While activists rally in an attempt to rewrite the law, the US Attorney's office in Massachusetts has issued a public statement which defends the prosecution of Aaron Swartz.
Written by US Attorney Carmen Ortiz, the statement reads:
I know that there is little I can say to abate the anger felt by those who believe that this office's prosecution of Mr. Swartz was unwarranted and somehow led to the tragic result of him taking his own life.
I must, however, make clear that this office's conduct was appropriate in bringing and handling this case. The career prosecutors handling this matter took on the difficult task of enforcing a law they had taken an oath to uphold, and did so reasonably...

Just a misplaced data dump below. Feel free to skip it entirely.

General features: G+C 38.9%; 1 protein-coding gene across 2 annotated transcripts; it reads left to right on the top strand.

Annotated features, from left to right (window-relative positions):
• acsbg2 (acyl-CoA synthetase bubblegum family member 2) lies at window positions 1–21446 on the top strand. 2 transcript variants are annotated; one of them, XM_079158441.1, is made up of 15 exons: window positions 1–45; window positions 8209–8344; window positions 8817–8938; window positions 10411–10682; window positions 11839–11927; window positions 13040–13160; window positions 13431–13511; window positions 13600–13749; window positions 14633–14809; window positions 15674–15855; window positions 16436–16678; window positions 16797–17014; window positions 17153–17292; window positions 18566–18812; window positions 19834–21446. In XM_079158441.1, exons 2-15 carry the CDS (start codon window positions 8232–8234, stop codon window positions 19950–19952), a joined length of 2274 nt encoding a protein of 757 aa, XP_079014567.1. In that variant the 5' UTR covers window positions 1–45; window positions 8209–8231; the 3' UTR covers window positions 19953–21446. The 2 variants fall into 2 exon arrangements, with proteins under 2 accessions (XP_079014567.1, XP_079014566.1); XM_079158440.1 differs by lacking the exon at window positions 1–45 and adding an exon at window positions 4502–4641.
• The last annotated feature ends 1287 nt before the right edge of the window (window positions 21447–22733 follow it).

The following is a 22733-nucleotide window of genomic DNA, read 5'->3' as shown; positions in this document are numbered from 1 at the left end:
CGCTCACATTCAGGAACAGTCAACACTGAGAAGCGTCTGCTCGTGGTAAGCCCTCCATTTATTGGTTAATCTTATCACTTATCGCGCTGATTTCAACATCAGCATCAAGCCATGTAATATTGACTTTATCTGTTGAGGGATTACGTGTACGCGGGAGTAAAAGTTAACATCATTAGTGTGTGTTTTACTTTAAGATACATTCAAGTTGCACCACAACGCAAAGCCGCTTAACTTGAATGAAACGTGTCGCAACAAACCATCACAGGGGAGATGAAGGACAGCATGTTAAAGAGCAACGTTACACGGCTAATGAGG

[T]his office sought an appropriate sentence that matched the alleged conduct — a sentence that we would recommend to the judge of six months in a low security setting. While at the same time, his defence counsel would have been free to recommend a sentence of probation. Ultimately, any sentence imposed would have been up to the judge. At no time did this office ever seek — or ever tell Mr. Swartz's attorneys that it intended to seek — maximum penalties under the law.
Amid criticism of existing laws, the statement serves as a reminder that, while 35 years in prison and fines of $US1 million loomed on the horizon for Swartz, the reality could have been very different. [US Attorney via All Things D]